Image by: decor4u

Composition: the secret to taking photos people will remember

The importance of lighting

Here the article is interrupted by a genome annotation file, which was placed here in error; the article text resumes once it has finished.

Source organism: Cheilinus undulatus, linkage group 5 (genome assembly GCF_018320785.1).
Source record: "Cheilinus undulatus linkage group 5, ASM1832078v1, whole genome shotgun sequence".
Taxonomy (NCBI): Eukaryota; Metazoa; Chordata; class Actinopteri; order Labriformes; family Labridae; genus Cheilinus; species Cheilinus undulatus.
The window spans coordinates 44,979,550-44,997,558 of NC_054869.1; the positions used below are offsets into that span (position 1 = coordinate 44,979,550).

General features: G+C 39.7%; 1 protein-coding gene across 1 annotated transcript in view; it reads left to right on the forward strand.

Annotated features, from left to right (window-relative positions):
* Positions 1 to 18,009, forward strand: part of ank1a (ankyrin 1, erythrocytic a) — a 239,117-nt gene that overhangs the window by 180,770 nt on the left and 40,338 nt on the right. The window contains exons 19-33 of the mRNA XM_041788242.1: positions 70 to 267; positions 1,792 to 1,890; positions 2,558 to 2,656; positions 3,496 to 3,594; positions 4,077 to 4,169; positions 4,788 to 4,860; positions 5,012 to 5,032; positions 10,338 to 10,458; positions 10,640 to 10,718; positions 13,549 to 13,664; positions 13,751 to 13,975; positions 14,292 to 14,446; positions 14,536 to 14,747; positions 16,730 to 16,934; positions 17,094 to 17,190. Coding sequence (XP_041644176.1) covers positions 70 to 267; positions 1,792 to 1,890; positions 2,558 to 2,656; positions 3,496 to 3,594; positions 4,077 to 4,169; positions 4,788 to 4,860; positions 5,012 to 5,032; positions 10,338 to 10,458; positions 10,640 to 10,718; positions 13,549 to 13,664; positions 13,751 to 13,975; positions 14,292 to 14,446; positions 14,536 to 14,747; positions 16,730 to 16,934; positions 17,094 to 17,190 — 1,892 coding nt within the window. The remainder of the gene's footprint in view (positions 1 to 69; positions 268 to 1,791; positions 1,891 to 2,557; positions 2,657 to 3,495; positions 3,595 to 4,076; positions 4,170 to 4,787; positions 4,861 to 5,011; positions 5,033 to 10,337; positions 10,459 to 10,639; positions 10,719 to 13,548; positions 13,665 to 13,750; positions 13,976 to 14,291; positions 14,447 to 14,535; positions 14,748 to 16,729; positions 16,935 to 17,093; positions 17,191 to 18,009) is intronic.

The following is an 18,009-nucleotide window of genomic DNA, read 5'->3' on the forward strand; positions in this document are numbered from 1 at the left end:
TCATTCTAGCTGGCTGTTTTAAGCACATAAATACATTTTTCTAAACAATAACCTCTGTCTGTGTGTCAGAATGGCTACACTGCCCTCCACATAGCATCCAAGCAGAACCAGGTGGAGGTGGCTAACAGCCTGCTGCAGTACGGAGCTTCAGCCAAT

Most top photographers will say that composition and lighting are the top two elements that people should have knowledge of before taking photos. This article will discuss why it is recommended and almost necessary for you to make an effort to study how to compose photos if you want your photos to stand out. Composition in the general field of the arts is a way of arranging elements in a work of art such as music or literature. In photography, composition is the act of arranging elements in a photograph to suit the photographer’s goals for the work. These elements include lines, shapes, colors, textures, tones, forms, space, and depth. A mastery of these elements develops the photographer’s sense of balance, helping create more aesthetically appealing pictures. Knowing how to manipulate these elements according to your goals will also teach you to be able to deliver a dramatic and engaging story within your photo using those elements–which is one of the primary goals of photography. Moreover, because you are able to masterfully play with these tools in accordance to creating a story, your photograph all the more becomes more unique and more you when you experiment with different composition techniques to suit your needs. Composition is the reason why photographers produce different photos even if they have the same subject: each element that is used and put together in conversation with the other elements as it is executed in different composition styles produce different permutations, perspectives, and stories of the subject. Each movement has a deliberate purpose that serves the vision of the photographer. This breathes the photographer’s personality into his work. So if you want to be able to produce work that truly speaks your identity while being able to create beautiful and engaging photos, study composition.